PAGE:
Before I left, one of them said, “Would you like to see A’s memorial card? I’ll get you his memorial card. Now wait right there! I’ll be back with his memorial card!”

I opened it and discovered they’d listed me as “Clergy.” But lest I’d become too puffed up over my sudden elevation in ecclesiastical status, I noticed they’d spelled my name wrong.

In two places.

Three, if you count the missing hyphen.

I folded my lips between my teeth to keep from smiling.

“Are you going to mention this tomorrow from the pulpit?” The Mister asked at breakfast the next morning.

“Yeah, I’d better. I don’t want to mislead. I won’t go into a lot of detail, I’ll just say that I’m a sometime guest preacher at St. Andrew’s…”

“No you’re not.”

“Beg pardon?”

“You’re not a guest preacher. That’s what we’ve got going now – a different face in the pulpit every week until we find a new pastor. These preachers don’t know us and won’t get to know us. You’re not a guest preacher. You’re a lay preacher and you minister at St. Andrew’s and have for years.”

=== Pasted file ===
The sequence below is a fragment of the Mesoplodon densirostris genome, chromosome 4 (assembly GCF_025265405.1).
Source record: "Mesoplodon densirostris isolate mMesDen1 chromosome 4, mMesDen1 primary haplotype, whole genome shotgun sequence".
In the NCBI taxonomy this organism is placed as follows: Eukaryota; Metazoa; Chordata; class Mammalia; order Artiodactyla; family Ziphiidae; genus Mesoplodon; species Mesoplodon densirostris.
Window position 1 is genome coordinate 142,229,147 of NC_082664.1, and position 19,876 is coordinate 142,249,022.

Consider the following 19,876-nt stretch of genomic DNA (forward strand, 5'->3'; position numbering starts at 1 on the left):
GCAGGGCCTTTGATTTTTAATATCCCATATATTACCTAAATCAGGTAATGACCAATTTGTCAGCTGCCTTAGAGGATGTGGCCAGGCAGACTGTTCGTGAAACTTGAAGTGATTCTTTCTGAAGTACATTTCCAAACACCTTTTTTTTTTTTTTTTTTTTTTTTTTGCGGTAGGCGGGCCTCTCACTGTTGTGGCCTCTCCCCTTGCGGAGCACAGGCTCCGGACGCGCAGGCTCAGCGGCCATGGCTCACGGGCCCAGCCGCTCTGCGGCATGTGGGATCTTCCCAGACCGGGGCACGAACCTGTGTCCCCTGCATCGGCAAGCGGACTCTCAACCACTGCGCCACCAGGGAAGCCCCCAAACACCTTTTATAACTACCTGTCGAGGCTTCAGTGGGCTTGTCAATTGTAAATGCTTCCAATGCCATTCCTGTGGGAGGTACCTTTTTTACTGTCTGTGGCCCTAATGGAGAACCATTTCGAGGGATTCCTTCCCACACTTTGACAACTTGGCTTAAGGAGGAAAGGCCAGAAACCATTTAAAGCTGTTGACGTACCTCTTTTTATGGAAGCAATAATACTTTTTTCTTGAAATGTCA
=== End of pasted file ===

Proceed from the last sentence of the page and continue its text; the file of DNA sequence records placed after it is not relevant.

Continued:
I sat down slowly.

“A lay preacher,” I repeated. “I’ve never thought of myself that way. I just felt I had the words “In case of emergency,” stamped on my forehead and…”

“Oh, that’s still there. Sure, when there’s a crisis, people are more likely to call on you, but that doesn’t make you a guest in your own church. You’re a lay preacher.”

Huh. Fancy that.

For years I’ve struggled to define my role in the church. “No, I’m not clergy. Yes, I went to theological college but in a different, much different denomination. So just put me down as guest preacher.”

But now, clarity.

A family member came up to me after the service, thanked me, and gave me an envelope. It was addressed, “Minister.” When no one was looking, I crossed that out and wrote, “Lay Preacher. St. Andrew’s Church. Penny-Anne Beaudoin.”

Mind the spelling.

And don’t forget the hyphen. :-)